As I build Microbial Schöppingen, I have been engraving some of the Plexiglas panels with architectural details and expressive abstractions, which I then use to make prints. These prints deconstruct the Microbial Schöppingen and provide a record of the process of the making of this parallel town. Inspired by a local bronze model that depicts Schöppingen in 1600 surrounded by walls that form an organic, cell-like shape, I decided to construct a version of the old town. Its concentric walls that embrace little houses provide a visual reference for the idea of holarchy (2), in which a system of interacting wholes (called holons) are imbedded parts of more complex holons. The cells inside our bodies are great examples of holarchy, in which tiny ancient bacteria became the unique functional components of each large human cell. Some of them produce energy, others store data, and others clean and regulate the cell. They are holons within another holon (the cell) and our cells are holons within our organs, making a fraction of an ever-expanding holarchy. In the same way, Microbial Schöppingen can be seen as a collaboration of cells, an organ, a body, a town, and even a galactic system, depending on one’s perspective.

The model town could be described as a Utopia, and alternately as a Heterotopia, a term developed by Michel Foucault to describe places and times that operate on the fringes of hegemonic society: pockets of otherness that give us a glimpse into the underlying dynamics of society (3). As a Utopia, Microbial Schöppingen imagines a sustainable Schöppingen on a tiny scale, a place where its inhabitants create electricity from waste, sugars, and acids. But it might be more accurate to see Microbial Schöppingen as a Heterotopia, since it reflects on a hidden and often rejected layer of our world: the world of tiny unicellular beings that cooperate with each other and with us to do millions of things, which we often judge as good or bad. This world exists parallel to our own daily, ordered, reality. Long before we developed the Internet, bacteria developed the first efficient information exchange technology in the double helix of DNA. They, unlike us, can directly exchange and recombine DNA while they live, allowing them to adapt and evolve rapidly (4). And we can learn from them in many ways if we observe them. They can give us new insights into our technologies, our waste management issues, our body systems, our architecture, and even our social systems. On a fundamental level, they remind us of the versatility that all life has in harnessing and transforming energy.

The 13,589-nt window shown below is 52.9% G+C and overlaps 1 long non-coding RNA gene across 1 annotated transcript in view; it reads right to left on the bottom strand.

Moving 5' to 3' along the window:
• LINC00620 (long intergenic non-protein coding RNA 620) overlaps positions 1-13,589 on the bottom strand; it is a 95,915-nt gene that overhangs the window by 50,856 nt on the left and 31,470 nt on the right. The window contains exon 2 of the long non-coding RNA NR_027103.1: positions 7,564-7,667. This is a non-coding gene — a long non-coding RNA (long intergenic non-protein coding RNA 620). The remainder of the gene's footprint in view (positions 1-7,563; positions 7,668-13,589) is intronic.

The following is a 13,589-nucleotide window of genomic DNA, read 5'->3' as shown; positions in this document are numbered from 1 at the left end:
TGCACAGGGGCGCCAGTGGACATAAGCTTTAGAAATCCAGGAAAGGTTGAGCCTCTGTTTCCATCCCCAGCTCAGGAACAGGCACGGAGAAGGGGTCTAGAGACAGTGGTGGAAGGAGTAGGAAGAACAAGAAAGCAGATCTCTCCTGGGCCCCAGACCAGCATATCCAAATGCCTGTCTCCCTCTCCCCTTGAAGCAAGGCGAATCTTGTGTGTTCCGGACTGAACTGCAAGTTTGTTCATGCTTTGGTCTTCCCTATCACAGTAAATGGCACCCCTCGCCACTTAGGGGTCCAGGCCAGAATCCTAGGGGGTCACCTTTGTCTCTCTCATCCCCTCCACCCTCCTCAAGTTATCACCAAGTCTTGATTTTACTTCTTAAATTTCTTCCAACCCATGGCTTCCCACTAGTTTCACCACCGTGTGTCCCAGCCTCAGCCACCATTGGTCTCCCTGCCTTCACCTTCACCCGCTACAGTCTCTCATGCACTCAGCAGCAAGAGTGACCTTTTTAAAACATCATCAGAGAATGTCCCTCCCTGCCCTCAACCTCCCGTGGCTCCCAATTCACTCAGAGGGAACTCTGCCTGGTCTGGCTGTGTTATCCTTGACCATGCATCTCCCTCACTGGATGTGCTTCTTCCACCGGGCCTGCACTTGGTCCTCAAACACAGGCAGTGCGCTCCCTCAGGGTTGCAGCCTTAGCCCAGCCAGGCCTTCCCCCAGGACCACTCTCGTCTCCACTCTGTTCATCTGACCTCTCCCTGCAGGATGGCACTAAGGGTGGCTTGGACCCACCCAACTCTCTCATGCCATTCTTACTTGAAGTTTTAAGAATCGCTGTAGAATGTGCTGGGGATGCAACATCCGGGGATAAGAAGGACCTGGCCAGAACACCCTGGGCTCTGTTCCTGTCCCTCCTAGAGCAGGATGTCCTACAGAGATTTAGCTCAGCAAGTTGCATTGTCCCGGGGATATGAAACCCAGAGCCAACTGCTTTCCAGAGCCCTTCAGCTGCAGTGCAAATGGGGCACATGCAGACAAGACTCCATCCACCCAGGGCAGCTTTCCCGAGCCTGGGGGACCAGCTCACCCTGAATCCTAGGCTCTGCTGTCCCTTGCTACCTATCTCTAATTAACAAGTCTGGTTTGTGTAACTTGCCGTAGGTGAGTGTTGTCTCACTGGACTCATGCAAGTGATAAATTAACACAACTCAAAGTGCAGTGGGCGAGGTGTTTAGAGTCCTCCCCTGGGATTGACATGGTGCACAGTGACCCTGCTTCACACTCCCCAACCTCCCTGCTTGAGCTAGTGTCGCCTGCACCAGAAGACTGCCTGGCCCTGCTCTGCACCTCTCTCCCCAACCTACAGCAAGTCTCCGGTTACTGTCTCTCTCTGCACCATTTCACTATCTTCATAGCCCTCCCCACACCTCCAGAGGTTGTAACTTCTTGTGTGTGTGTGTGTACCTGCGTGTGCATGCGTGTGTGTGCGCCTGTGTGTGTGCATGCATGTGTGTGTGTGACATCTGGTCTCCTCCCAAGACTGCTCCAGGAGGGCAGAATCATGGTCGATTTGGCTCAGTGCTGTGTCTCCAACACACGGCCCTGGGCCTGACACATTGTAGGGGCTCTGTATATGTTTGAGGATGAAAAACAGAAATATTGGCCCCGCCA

Like the bacteria in Microbial Schöppingen, we work together to pool our energy and our ideas. We evolve in our ways of communicating and using resources. We can transform our hearts and minds and bring light into the areas of our lives that lie hidden or rejected. That which seems dirty and useless to us can reappear as something glowing with value if we look deep enough and break out of conditioned ways of seeing. Humanity is at an important threshold point, and if we look to the other, more ancient species on our planet for guidance we may find many beautiful suggestions of how to deal with our current ecological and social crises. Together we may sustain the light at the core of all life.

References in text:
1 Graphite electrodes will include graphite felt generously donated by the SGL group, and graphite granules bought from Mersen.